Training packages may be missing the mark

There is no shortage of forecasts about how digital technology will disrupt occupations and workplaces over the next 10-20 years. Artificial intelligence (AI), big data, automation of repetitive work – drones too, as noted in the last VDC News – will reconstruct our understandings of what it means to go to work.

Consulting firm PwC, for example, recently released Workforce of the future: The competing forces shaping 2030 (42 pages). According to PwC:

‘As more individual tasks become automatable through AI and sophisticated algorithms, jobs are being redefined and re-categorised. A third of people worldwide are now worried about losing their job to automation.’

VET is crucial to the emerging world of work

New jobs will replace those lost. Many of them won’t look like anything we’re familiar with. In PwC’s reckoning, staying ahead of the changing work game means individuals

‘…will need not only to adapt to organisational change, but be willing to acquire new skills and experiences throughout their lifetime, to try new tasks and even to rethink and retrain mid-career.’

The National Centre for Vocational Education Research (NCVER) is leading a stocktake on how ready we are for what’s coming. True, training centred on new technologies is in the VET sector’s DNA. But a recent NCVER working paper, Developing appropriate workforce skills for Australia’s emerging digital economy (51 pages), gives an inkling our DNA is passing on underdone digital skills.

Wanted: A digital makeover for training packages

The RMIT University research team working on the NCVER project analysed digital skills components of eleven training packages. They found a misdirected training effort:

‘…training is more geared towards developing skills at the lower skills end; that is, for the basic use of computer hardware and software in processing data and information from organisational databases, as well as for online internet and web sources. This is counter to growing industry evidence of an increasing need for higher-level skills in data analytics, cyber-security, social media and mobile-related digital skills.’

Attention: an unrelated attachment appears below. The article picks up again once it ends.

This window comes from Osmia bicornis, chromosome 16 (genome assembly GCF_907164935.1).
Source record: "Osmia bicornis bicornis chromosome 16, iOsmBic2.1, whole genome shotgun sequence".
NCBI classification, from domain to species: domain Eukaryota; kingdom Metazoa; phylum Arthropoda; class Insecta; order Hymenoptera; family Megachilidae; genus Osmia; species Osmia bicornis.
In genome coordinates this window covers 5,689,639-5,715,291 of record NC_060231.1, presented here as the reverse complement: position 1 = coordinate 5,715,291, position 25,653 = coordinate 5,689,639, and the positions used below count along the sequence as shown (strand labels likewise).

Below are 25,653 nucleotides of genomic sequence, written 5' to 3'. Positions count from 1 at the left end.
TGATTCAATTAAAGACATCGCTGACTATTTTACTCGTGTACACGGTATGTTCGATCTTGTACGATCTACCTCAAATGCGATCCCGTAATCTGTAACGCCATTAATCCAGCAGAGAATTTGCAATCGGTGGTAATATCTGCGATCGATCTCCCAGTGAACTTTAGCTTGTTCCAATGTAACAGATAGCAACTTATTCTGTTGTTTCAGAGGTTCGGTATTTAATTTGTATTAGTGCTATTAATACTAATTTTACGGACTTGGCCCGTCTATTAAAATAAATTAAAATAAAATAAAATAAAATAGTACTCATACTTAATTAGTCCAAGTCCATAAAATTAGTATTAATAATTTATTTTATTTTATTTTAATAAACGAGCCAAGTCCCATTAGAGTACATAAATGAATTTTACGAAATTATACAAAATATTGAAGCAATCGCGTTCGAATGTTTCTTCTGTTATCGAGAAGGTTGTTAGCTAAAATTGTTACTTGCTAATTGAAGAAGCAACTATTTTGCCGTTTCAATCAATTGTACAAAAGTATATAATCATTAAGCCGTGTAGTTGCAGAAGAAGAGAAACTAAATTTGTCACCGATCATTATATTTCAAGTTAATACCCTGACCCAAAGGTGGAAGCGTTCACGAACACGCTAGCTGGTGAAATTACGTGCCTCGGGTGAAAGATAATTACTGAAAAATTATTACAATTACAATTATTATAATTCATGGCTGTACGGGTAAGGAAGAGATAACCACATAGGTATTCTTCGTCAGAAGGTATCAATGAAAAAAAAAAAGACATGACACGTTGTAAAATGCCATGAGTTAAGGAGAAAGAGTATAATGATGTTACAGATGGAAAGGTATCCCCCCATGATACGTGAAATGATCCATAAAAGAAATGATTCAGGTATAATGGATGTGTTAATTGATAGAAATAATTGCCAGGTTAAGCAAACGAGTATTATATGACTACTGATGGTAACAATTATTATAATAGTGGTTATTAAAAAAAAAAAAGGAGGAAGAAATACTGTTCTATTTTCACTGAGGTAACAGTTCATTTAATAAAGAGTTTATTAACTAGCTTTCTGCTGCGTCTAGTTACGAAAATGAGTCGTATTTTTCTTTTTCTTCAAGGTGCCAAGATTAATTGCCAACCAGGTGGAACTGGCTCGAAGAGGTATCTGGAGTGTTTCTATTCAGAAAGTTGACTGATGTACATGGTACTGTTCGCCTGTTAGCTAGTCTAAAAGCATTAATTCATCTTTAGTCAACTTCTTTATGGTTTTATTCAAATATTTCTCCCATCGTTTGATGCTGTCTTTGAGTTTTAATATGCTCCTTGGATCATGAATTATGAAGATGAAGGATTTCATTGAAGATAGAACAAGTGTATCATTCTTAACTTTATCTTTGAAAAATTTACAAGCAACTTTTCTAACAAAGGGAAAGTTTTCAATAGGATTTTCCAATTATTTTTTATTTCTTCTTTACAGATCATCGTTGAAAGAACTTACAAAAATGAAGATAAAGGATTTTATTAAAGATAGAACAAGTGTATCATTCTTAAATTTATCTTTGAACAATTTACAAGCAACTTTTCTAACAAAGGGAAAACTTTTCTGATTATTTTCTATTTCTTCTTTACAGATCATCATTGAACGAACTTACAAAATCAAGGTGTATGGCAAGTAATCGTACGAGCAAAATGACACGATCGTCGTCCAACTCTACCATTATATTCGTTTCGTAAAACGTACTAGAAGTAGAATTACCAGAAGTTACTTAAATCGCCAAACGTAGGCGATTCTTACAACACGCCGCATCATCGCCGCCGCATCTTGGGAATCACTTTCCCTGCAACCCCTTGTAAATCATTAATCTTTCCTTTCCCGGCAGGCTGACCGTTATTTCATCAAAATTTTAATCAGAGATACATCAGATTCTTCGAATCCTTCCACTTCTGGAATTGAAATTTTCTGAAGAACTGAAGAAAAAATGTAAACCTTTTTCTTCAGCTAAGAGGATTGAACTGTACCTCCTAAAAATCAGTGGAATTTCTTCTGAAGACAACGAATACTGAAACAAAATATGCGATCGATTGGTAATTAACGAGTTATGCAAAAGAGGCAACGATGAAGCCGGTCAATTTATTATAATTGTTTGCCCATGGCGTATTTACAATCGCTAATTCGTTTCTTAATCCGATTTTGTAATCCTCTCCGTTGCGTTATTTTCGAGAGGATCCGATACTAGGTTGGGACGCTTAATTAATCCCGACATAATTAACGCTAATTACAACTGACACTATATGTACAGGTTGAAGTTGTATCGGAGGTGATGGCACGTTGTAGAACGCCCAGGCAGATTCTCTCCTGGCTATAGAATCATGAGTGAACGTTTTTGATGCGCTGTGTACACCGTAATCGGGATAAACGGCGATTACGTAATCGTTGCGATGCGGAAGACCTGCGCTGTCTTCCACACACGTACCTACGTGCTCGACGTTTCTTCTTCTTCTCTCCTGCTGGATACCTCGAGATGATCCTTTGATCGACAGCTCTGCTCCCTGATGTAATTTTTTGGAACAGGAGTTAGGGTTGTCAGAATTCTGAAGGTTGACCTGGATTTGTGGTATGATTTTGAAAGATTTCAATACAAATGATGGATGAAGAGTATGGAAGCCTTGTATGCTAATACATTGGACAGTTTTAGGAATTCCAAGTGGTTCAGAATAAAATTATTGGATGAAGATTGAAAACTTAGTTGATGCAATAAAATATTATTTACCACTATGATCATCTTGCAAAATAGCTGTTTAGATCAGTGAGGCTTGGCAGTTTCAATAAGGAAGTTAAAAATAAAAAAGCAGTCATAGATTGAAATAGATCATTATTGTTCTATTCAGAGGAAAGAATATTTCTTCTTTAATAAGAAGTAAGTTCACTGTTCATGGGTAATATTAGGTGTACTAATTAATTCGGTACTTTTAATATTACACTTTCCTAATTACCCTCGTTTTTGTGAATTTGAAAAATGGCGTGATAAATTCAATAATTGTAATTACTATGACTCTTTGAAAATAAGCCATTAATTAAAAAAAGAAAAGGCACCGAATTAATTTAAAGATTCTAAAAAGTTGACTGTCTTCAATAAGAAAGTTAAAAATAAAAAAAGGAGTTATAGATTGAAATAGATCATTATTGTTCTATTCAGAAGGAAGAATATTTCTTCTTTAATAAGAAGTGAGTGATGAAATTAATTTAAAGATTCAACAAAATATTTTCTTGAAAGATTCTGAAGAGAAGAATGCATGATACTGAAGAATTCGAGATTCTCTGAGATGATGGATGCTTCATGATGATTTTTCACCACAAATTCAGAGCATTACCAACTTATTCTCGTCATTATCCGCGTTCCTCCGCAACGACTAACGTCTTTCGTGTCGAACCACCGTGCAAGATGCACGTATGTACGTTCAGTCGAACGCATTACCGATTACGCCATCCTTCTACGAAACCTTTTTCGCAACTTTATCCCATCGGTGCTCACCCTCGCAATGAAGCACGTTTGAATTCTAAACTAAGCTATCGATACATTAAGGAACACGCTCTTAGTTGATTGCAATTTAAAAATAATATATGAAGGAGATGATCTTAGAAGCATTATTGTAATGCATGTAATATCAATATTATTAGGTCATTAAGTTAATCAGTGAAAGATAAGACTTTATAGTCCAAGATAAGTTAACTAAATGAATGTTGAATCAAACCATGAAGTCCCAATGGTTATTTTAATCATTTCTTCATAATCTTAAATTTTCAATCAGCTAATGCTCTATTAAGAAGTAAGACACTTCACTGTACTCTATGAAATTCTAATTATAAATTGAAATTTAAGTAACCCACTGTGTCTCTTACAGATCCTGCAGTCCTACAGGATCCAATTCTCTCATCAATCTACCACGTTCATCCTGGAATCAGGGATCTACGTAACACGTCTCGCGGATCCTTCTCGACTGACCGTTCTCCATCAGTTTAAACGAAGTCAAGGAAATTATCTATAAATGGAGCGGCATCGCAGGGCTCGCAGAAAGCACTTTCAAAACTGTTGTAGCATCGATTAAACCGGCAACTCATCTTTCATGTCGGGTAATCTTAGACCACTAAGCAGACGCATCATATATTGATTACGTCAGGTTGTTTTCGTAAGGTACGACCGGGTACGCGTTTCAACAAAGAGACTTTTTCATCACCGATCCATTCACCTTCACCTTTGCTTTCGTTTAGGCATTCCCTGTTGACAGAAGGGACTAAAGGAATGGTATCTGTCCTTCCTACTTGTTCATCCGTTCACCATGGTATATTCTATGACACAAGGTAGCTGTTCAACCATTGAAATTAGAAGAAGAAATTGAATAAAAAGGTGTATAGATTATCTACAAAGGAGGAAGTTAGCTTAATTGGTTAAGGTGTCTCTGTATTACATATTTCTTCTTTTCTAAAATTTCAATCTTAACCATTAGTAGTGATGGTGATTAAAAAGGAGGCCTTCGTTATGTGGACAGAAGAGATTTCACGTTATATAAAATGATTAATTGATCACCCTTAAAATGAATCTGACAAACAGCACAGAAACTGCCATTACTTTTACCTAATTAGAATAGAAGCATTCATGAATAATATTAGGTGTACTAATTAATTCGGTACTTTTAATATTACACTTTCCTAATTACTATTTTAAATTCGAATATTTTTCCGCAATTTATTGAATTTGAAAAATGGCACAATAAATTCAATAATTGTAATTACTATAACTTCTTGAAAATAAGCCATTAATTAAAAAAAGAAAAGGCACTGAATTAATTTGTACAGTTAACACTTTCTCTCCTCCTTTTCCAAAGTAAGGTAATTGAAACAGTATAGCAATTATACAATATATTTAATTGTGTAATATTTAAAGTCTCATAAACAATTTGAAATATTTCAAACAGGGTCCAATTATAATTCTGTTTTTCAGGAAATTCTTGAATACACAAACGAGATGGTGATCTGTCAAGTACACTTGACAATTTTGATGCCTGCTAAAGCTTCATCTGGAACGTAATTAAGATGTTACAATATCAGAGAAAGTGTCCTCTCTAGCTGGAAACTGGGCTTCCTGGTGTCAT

Across training packages the researchers found:

‘…more digital skills content in the lower-skills occupations; that is, in operational and non-supervisory than in higher-skills occupations… [indicating] an assumption that people training for and entering higher-skill occupations already possess the necessary digital skills.’

The working paper is a mid-term project report. But these early findings suggest we need to renovate training packages to reflect digital skills needs of students and employers.

Digital skills are important, but that’s not all

Digital literacy is essential in the contemporary workforce, but not everything. As PwC notes, government and employers, and by implication the VET sector, must support workers by

‘…easing the routes to training and retraining, and encouraging and incentivising adaptability and the critical and increasingly valued skills of leadership, creativity and innovation.’

Employability skills deserve close attention too. We need to strike a smart balance, as is urged by a recent article on The Conversation website – ‘Demand for people skills is growing faster than demand for STEM skills.’

Preparing for the future of work is a long game. We all need to be active early.